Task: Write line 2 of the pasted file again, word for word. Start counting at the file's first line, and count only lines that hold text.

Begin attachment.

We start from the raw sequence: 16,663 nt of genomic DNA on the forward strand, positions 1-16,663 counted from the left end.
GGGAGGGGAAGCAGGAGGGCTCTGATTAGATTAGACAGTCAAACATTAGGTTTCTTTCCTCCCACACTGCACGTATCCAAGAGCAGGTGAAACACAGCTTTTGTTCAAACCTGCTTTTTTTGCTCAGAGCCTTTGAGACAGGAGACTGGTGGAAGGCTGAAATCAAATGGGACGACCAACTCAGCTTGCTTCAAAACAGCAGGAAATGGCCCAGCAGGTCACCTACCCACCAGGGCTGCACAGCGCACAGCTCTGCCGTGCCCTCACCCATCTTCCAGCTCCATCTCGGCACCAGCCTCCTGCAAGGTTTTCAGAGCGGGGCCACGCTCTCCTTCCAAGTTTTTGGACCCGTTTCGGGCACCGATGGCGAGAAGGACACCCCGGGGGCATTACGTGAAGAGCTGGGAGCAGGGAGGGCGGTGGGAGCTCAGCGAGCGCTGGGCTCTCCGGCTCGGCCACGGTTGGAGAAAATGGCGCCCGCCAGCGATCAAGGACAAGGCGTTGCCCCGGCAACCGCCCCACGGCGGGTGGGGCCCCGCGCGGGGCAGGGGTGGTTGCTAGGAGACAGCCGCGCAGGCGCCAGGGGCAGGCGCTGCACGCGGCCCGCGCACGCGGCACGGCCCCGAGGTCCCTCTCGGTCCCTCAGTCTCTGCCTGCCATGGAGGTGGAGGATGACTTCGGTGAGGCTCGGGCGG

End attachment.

GGGAGGGGAAGCAGGAGGGCTCTGATTAGATTAGACAGTCAAACATTAGGTTTCTTTCCTCCCACACTGCACGTATCCAAGAGCAGGTGAAACACAGCTTTTGTTCAAACCTGCTTTTTTTGCTCAGAGCCTTTGAGACAGGAGACTGGTGGAAGGCTGAAATCAAATGGGACGACCAACTCAGCTTGCTTCAAAACAGCAGGAAATGGCCCAGCAGGTCACCTACCCACCAGGGCTGCACAGCGCACAGCTCTGCCGTGCCCTCACCCATCTTCCAGCTCCATCTCGGCACCAGCCTCCTGCAAGGTTTTCAGAGCGGGGCCACGCTCTCCTTCCAAGTTTTTGGACCCGTTTCGGGCACCGATGGCGAGAAGGACACCCCGGGGGCATTACGTGAAGAGCTGGGAGCAGGGAGGGCGGTGGGAGCTCAGCGAGCGCTGGGCTCTCCGGCTCGGCCACGGTTGGAGAAAATGGCGCCCGCCAGCGATCAAGGACAAGGCGTTGCCCCGGCAACCGCCCCACGGCGGGTGGGGCCCCGCGCGGGGCAGGGGTGGTTGCTAGGAGACAGCCGCGCAGGCGCCAGGGGCAGGCGCTGCACGCGGCCCGCGCACGCGGCACGGCCCCGAGGTCCCTCTCGGTCCCTCAGTCTCTGCCTGCCATGGAGGTGGAGGATGACTTCGGTGAGGCTCGGGCGG